• Foremen who have no people-management training struggle with discipline and motivation techniques and do not measure or reward productivity.

  • There is wasteful abuse of company tools and costly materials. Many rented tools and/or equipment are not promptly returned, creating excessive expense.

  • Some foremen do not follow approved shop drawings and must tear out and replace installations, causing excessive costs. Foremen should check shop drawings before they are submitted to make corrections and be aware of items that differ from the original drawings.

  • Many project managers attend jobsite meetings and fail to inform the foreman of any commitments.

  • Failure to maintain critical path schedules can result in expensive liquidated damages.

  • A foreman’s neglect to document progress and changes in a daily log could create an enormous hole in your bucket.

  • Cost-plus extra work should have daily records signed each day to prevent future misunderstandings.

  • Weekly updating is required with as-builts to assure location of buried items.

  • A lot of costly time and labor can be saved with prefabbing. Your office team should value-engineer every project for feasible prefab opportunities. Your foreman should value-engineer every jobsite task for a better and cost-saving way.

  • Using common laborers as helpers to do material handling and grunt work saves money as well as permits your craftsmen and apprentices to produce more skilled workmanship.

    All of these jobsite responsibilities should be carefully policed on every jobsite visit by your project manager or general superintendent. You also need to carefully monitor everything sent back to your office to assure timeliness and accuracy.

    Any one of these jobsite leaks could break the dam and destroy your company.

  • Office And Overhead Leaks

    Let’s look at some of the possible leaks in your office and overhead management that are costly but not nearly as catastrophic.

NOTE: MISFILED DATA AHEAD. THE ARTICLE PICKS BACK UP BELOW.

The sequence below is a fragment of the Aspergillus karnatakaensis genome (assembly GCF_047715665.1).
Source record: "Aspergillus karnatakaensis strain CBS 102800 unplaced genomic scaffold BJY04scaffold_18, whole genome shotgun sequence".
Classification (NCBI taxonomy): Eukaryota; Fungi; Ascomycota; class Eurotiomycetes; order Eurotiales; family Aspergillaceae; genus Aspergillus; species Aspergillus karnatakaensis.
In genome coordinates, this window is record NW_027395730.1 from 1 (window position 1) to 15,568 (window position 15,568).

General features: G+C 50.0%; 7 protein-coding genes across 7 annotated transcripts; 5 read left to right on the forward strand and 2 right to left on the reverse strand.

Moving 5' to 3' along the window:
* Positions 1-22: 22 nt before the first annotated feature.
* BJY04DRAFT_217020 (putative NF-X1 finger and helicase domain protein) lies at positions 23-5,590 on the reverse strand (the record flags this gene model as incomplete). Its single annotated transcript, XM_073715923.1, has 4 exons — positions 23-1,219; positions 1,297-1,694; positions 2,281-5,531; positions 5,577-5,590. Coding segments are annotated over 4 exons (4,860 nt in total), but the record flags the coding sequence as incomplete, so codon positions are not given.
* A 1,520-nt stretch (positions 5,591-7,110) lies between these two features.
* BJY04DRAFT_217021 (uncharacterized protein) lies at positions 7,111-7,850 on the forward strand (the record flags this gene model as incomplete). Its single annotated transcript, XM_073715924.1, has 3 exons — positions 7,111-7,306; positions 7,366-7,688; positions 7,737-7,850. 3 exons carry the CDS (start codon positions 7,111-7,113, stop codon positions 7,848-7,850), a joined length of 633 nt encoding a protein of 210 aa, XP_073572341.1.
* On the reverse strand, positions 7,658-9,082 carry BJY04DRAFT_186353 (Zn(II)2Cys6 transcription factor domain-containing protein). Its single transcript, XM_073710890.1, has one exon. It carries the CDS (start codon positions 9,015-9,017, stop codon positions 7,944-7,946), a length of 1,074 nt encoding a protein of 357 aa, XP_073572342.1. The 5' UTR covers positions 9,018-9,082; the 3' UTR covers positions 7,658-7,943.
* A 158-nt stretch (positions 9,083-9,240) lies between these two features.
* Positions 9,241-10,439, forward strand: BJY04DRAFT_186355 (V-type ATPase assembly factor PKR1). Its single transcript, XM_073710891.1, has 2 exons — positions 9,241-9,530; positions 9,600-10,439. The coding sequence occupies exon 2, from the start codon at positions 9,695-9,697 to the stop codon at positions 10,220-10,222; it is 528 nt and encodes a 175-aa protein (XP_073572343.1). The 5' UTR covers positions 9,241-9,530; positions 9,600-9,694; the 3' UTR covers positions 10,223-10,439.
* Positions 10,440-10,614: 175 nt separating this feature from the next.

• Underpaying a good employee causes poor morale and poor performance. Overpaying an employee is a waste of company profit and causes resentment with other employees. The leading cause of overpaying is rewarding seniority with wages.

  • Each employee who is not fully supervised should have a detailed scope of work, job description and personnel file to ensure every task is completed on time. A “by who, by when” checklist, along with a reasonable time study, assures compliance.

  • Adopt or consider using the popular “virtual office” concept that allows your employees to work at home. You can also add different area codes to your business phone lines to attract business from those areas and to save expensive travel costs.

  • Develop a timely maintenance program to ensure safety, good performance and lasting durability for all of your vehicles, equipment and tools.

  • Promote the salvage center mentioned in July’s Plumbing & Mechanical article (“Back To The Future”). It will save money, create more business and provide valuable training opportunities for your craftsmen.

    Detecting and plugging all of these leaks is very critical in a struggling economy. It is also common sense not to waste your money when business is booming. Some may call it economizing, practicing thrift or even being stingy.

    I call it “competitive construction.”